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Flexible co-op financing.

In today's market, some co-ops face pitfalls in obtaining funds for needed capital improvements. Often times, the provisions of first mortgages prevent co-ops from adding the subordinate financing needed to fund such improvements.

Also, refinancing and expanding existing mortgages may not be cost effective when the prevailing market interest rate is substantially higher than the rate on the existing mortgage. And often, lenders exact penalties for paying the mortgage early.

The flexibility of an unsecured line of credit can be the answer for co-ops facing any and all of these situations.

As a specialist in co-op finance, National Cooperative Bank (NCB) has for many years provided unsecured lines of credit for credit-worthy co-ops in need of undertaking capital improvements, such as plumbing and electrical line replacement, elevator upgrades, reroofing, new windows or waterproofing.

In general, NCB provides such credit lines to seasoned co-ops where at least 70 percent of the units are owner-occupied. NCB will generally provide credit lines for as long as three years, and if the loans are self-liquidating, the loan term can be extended.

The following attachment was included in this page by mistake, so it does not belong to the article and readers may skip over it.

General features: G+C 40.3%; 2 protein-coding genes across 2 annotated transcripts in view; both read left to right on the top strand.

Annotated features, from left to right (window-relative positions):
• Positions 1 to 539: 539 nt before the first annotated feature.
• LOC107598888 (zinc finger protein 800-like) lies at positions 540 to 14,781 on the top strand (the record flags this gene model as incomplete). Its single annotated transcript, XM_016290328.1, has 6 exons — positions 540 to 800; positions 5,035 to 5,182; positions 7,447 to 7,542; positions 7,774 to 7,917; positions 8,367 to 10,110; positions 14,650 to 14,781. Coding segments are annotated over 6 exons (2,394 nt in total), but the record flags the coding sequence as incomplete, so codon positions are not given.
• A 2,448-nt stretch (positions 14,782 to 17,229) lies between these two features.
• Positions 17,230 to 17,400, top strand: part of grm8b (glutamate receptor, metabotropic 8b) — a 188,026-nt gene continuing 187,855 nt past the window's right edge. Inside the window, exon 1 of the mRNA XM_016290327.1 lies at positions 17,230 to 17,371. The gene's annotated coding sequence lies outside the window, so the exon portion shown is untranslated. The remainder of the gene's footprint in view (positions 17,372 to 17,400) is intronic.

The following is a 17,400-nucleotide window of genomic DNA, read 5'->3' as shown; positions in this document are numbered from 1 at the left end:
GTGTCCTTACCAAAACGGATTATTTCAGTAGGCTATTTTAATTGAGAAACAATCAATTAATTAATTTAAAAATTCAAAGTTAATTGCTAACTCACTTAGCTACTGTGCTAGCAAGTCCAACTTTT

A recent financing at 555 Kappock Street in Riverdale, New York demonstrates the successful application of an unsecured line of credit. The 420-unit co-op has a low, 5.25 percent mortgage with 15 years to run. The building needed funds for facade and central air conditioning enhancements, but the terms of its existing mortgage prohibited the co-op from taking on additional secured or mortgage debt.

Shut out from mortgage debt, the co-op may have had no choice but to assess its members for the necessary funds. Until NCB got involved. of $1.15 million at the prime rate, plus one percent for six years. The credit line is open for one year and self-liquidates over the remaining five years, providing for the complete payment of principal at the end of the term.

"The unsecured line of credit provided by NCB allowed us go-head with a number of important capital improvements. While the interest rate is variable, our average monthly maintenance increase will not exceed $50 per unit," said Ed Scharf, treasurer of 555 Kappock Street's co-op board. "This has enabled our cooperative to become active 'consumers' in a rather weak economy. The savings we have achieved are substantial, and the value we have added has already proven to be significant."
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Title Annotation:Review and Forecast, Section III
Author:Gartenstein, Sheldon
Publication:Real Estate Weekly
Date:Jun 24, 1992
Words:387
Previous Article:Roundtable on ADA.
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